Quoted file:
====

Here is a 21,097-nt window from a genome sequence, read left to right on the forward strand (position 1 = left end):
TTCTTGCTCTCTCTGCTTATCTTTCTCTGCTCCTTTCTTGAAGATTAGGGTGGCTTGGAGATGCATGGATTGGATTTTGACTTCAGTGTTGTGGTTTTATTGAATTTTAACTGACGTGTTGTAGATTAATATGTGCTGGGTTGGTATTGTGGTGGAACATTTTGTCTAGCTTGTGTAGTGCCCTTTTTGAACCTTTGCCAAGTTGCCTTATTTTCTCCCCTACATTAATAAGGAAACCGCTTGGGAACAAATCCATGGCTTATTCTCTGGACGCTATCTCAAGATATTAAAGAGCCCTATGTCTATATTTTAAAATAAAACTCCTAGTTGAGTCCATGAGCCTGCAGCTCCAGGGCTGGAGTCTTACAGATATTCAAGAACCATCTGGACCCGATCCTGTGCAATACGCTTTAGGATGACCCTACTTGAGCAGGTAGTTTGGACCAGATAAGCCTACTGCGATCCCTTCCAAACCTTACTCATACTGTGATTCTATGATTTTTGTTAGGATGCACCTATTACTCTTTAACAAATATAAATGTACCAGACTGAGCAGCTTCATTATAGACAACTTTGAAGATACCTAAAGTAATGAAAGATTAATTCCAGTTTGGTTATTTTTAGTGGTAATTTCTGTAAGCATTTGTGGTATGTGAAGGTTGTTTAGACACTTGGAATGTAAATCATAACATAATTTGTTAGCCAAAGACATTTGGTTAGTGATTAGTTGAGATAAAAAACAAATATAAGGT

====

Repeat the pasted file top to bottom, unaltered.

Here is a 21,097-nt window from a genome sequence, read left to right on the forward strand (position 1 = left end):
TTCTTGCTCTCTCTGCTTATCTTTCTCTGCTCCTTTCTTGAAGATTAGGGTGGCTTGGAGATGCATGGATTGGATTTTGACTTCAGTGTTGTGGTTTTATTGAATTTTAACTGACGTGTTGTAGATTAATATGTGCTGGGTTGGTATTGTGGTGGAACATTTTGTCTAGCTTGTGTAGTGCCCTTTTTGAACCTTTGCCAAGTTGCCTTATTTTCTCCCCTACATTAATAAGGAAACCGCTTGGGAACAAATCCATGGCTTATTCTCTGGACGCTATCTCAAGATATTAAAGAGCCCTATGTCTATATTTTAAAATAAAACTCCTAGTTGAGTCCATGAGCCTGCAGCTCCAGGGCTGGAGTCTTACAGATATTCAAGAACCATCTGGACCCGATCCTGTGCAATACGCTTTAGGATGACCCTACTTGAGCAGGTAGTTTGGACCAGATAAGCCTACTGCGATCCCTTCCAAACCTTACTCATACTGTGATTCTATGATTTTTGTTAGGATGCACCTATTACTCTTTAACAAATATAAATGTACCAGACTGAGCAGCTTCATTATAGACAACTTTGAAGATACCTAAAGTAATGAAAGATTAATTCCAGTTTGGTTATTTTTAGTGGTAATTTCTGTAAGCATTTGTGGTATGTGAAGGTTGTTTAGACACTTGGAATGTAAATCATAACATAATTTGTTAGCCAAAGACATTTGGTTAGTGATTAGTTGAGATAAAAAACAAATATAAGGT